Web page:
The Emergence Of Modern Mexico


After the conquistadors came priests, soldiers, and bureaucrats, and they established ineradicably the Spanish presence in Mexico. Towns were founded with Spanish names, Spanish plazas, and Spanish cathedrals. From these seats of power a small group of native Spaniards and a larger number of créoles governed the numerous Indian and mestizo peasantry. Most of the real power was in the hands of the native Spaniards, or peninsulares , who had nearly exclusive right to the top posts in government, the Church, and business. Of the sixty-one viceroys appointed over the years to act as chief representative of the Spanish crown, only three were créoles. This situation produced a growing tension between créoles and peninsulares, and eventually led to open warfare in the independence movement. The tension was heightened by the conflict between Spanish theory and local practice in the treatment of the Indians, whose welfare and conversion to Christianity were chief concerns of official policy. After the conquest there developed the encomienda system, a kind of de facto slavery by which Indian villages were “entrusted” to powerful créoles. According to laws introduced by the Spanish crown in the early sixteenth century—over the protests of the créoles—the encomiendas were to be gradually abolished; but they did not finally become illegal until the eighteenth century. Even then, they lingered on until after independence in the form of debt peonage. Peninsulares, créoles, and even mestizos shared in the administration of the Church, which had been made virtually a branch of the State shortly before the conquest by special papal concessions to the Spanish crown. Although it often came into conflict with créole landowners when playing its role of defender of the Indian, the Church grew vigorously. Some nine million baptisms were performed in the colony’s first fifteen years, and by the end of the colonial period it owned more than half the real property and capital of the country. Many of the lower clergy enjoyed the affection of the Indian and mestizo peasants, while bishops and archbishops were often feared and disliked as members of the privileged ruling classes. Everything considered, Spain compares not badly with other colonial powers of the day. Europeans visiting Mexico found the Indians no worse off, on the whole, than peasants in Europe. The system of government had certain virtues. The viceroyalty was one of the few posts never sold to the highest bidder, even in the dimmest days of the Spanish crown. Until the end of the eighteenth century viceroys were carefully selected and, with rare exceptions, were highly qualified. On the other hand, many of the lower officials were appointed according to patronage and were frequently incompetent.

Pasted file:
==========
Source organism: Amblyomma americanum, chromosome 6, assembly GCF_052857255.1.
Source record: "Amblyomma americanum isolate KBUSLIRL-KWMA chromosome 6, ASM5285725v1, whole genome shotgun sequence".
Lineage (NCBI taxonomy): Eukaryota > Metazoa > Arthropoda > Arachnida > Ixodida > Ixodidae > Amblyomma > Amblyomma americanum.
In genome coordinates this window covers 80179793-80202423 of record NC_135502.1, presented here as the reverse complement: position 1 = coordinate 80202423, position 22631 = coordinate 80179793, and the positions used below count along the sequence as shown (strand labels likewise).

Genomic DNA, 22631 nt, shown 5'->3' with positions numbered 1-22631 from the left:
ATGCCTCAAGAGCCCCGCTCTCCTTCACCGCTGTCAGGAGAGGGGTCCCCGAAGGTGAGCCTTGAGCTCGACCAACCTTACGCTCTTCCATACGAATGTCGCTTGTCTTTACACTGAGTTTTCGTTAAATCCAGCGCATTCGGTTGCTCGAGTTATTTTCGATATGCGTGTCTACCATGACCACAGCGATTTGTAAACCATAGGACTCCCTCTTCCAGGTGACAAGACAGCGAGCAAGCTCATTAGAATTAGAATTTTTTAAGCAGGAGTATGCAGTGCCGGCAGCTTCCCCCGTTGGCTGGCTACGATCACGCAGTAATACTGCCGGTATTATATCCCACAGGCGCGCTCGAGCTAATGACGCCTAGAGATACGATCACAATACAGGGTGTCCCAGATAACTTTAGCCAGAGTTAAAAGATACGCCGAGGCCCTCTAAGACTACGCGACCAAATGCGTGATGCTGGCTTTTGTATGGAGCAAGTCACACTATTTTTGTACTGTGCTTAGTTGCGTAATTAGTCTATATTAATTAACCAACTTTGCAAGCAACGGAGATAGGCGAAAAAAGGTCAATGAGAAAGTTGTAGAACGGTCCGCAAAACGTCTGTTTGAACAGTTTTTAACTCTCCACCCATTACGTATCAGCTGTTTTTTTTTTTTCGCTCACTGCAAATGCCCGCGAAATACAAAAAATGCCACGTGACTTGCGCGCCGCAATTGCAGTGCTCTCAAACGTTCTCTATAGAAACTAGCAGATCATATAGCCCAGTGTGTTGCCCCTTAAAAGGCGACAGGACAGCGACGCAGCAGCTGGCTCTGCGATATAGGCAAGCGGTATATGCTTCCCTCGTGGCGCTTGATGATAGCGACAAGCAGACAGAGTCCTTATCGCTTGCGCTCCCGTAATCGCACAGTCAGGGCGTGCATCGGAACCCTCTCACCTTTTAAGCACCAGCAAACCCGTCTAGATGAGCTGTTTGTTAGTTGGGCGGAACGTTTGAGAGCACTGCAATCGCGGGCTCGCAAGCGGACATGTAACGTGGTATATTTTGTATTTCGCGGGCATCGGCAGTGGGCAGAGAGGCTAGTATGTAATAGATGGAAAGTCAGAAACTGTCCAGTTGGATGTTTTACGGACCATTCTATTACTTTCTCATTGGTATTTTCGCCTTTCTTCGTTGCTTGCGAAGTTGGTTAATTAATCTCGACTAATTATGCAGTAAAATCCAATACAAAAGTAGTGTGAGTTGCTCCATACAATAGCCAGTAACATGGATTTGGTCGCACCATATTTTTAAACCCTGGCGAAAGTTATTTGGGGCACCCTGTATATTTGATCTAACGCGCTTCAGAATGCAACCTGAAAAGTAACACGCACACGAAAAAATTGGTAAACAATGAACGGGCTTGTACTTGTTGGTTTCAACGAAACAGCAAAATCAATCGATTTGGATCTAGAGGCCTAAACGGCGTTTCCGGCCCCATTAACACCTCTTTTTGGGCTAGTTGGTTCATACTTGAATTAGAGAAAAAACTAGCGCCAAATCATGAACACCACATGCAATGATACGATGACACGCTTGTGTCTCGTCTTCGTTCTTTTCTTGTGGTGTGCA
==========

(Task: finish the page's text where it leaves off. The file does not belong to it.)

“Long live Our Lady of Guadalupe, down with bad government, death to the Spaniards.” These words were shouted to his Indian and mestizo parishioners by the créole priest of the village of Dolores, near Guanajuato, early on a Sunday morning in 1810. Mexicans now celebrate the date, September 16, as their Independence Day. The priest was Father Hidalgo, whose liberal views had led him to join a group of conspiring créoles impatient with Spanish power and privilege. But what he unleashed was a wild popular outburst against all power and privilege. His followers grew into an unruly, untrained army that ravaged central Mexico. On September 28, Hidalgo stood helplessly by at Guanajuato as his mob invaded the Alh’f4ndiga (above), a massive granary, and massacred in hot blood the créoles and peninsulares—men, women, and children—who had hidden there. After ten months of disorderly warfare, Hidalgo was captured and executed, and his movement degenerated into skirmishing and banditry. In 1813 a mestizo parish priest, José Maria Morelos y Pav’f4n, started another independence movement. A better soldier and administrator than Hidalgo, and more systematic in his ideas about social and political reform, he soon gained precarious control of much of central Mexico. He initiated reforms reducing clerical and military privilege, but in 1815 he met the same fate as Hidalgo, and by 1817 the colonial government had suppressed the independence struggle except for sporadic insurrections in two states. After seven years of fighting, Mexico still lacked a Washington to take command.